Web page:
• Lori Greiner, an idea woman who’s made a fortune creating new products and selling them on her QVC show;
  • Robert Herjavec, a “rags to riches” entrepreneur who found business success in the technology industry;
  • Daymond John, founder of the design brand FUBU, who’s now considered a fashion mogul and is a much-sought-after branding and business expert; and
  • Kevin O’Leary, a venture capitalist who made his fortune in software educational products.

Each shark started from humble beginnings and built their fortune from the ground up. They know what it takes to be successful, and they apply that knowledge to determine which opportunities are good investments for them to take on.

On every episode, there’s a pattern to the questions the sharks ask each entrepreneurial presenter. As expected, the questions focus on financials and market viability. And that’s how the show relates to you: As an entrepreneur and small-business owner, knowing the financial specifics and viability of what you offer your market is critical to your success in business.

Think you really understand every inch of your business? Here are five critical questions the sharks ask that you’d better know the answers to when it comes to your business:

1. What are your sales? This seems like a no-brainer, but you’d be surprised how many budding entrepreneurs can’t answer this question with an exact number. The sharks want to know this so they can determine if the product or service you’re selling is something people have actually shown they want. You should know the sales number for the year to date and, at the very least, last year and the year before. It may sound obvious, but the numbers should be increasing year after year. Knowing what these numbers are can tell you if you’re trending in the right direction.

2. How much does the product sell for, both wholesale and retail? The sharks want to get a feel for the pricing in the marketplace to determine whether you’ve got a viable investment. And it’s important to make a distinction between wholesale and retail pricing as those are very different numbers. There’s often quite a huge gap between what a wholesaler will pay (so they can make money) and what you can charge the customer directly.

3. How much does it cost to make the product? The sharks want to know what your margin is—the difference between what it costs to make your product and your sales price. It’s a good thing to have a low cost to produce whatever you’re selling, and looking for alternative methods that allow you to make your product with the proper quality at the lowest possible price is good for your bottom line. All of the sharks light up when a product margin is good because that’s a sign that they’ll be able to recoup their investment.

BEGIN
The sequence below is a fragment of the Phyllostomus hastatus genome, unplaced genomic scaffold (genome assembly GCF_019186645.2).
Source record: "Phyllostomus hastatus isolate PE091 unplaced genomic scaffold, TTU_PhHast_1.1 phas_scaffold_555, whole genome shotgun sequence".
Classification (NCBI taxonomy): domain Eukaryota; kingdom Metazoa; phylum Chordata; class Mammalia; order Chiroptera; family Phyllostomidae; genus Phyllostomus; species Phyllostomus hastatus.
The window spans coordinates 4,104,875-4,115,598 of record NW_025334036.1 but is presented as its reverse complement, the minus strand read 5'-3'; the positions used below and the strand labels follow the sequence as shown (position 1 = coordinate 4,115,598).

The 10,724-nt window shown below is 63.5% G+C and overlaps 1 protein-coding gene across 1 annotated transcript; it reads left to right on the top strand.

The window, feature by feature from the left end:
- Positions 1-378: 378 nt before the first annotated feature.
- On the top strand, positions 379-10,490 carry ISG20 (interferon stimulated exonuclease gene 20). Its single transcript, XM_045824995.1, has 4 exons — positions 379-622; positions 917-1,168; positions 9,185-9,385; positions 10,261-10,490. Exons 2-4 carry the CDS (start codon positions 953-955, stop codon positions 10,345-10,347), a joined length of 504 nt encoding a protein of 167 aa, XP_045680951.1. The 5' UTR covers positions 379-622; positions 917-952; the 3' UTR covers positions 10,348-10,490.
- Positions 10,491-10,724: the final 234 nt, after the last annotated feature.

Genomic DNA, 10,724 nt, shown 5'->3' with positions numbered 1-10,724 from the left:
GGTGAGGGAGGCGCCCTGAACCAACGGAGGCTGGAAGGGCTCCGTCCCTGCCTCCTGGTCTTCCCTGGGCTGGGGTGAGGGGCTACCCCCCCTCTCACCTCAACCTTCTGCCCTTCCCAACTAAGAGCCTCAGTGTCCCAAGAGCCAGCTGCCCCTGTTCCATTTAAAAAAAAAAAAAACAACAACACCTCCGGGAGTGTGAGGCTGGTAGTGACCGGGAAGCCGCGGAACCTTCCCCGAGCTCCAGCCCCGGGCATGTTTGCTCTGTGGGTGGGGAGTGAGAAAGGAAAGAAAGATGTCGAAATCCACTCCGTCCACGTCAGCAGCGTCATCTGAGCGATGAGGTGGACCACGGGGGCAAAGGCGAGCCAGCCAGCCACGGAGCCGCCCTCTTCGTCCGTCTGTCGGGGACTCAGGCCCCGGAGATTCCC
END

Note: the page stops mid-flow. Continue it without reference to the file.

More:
4. What are your profits? Knowing what’s left over after all the expenses, including your paycheck, have been paid is an indicator of good management. If your business is healthy, profits should grow year over year. Way too many small-business owners focus on revenue as the single most important number. But that’s a big mistake because you could actually have millions of dollars in sales and absolutely no profit to show for it. The sharks want to know your profit because their investment means they own part of the company—they aren’t just investing in a business out of the goodness of their heart. It’s about business and getting a good return on their investment.

5. How much debt do you have? Your ideal situation is zero debt, though that’s rare to achieve. But keeping your debt low is critical; it eats away at your profits and can keep you awake at night. You should do your best to stay away from adding debt to your financial equation. Getting a shark—or any other source—to invest in a company with a lot of debt would be a tough sell.

Of course, these aren’t all the questions the sharks ask during the show. There are plenty more that can help you learn how to make your business better. So why not pull up a chair and watch? The best part is, you can get this valuable education for free.

Read more articles on money.

Photo: Getty Images


Author, Small Business Cash Flow: Strategies for Making Your Business A Financial Success

Bring Donuts: The Secret To Effective Customer Development – PR Tips For Startups

Today was an exciting day because I helped a client “get out of the building,” and solicit product feedback from strangers. For those who follow startup guru Steve Blank, “getting out of the building” i means actually leaving your desk (gasp), risking rejection, and putting your idea before the public. It can be a nerve-wracking experience for an introverted, product-focused entrepreneur, but it’s invaluable.

We were armed with two dozen donuts, hot coffee, warm smiles and our assumptions. Turns out donuts were a smart move. The pastel pink pastry box is a trigger and people know what’s inside, even when they didn’t want to eat the donuts.

via Bring Donuts: The Secret To Effective Customer Development – PR Tips For Startups.

Posted by in Customer Development

8 Books Every Entrepreneur Should Read in 2015

My dad always used to tell me that the difference between the “you” now and the “you” 20 years from now will be the places you visit and the people you meet. I would also add baldness and gray hair to that, but they don’t sound as cool.He was right. Whether you meet someone in person or read a book he or she authors, people are pivot points that enable learning and foster personal growth for others.

via 8 Books Every Entrepreneur Should Read in 2015.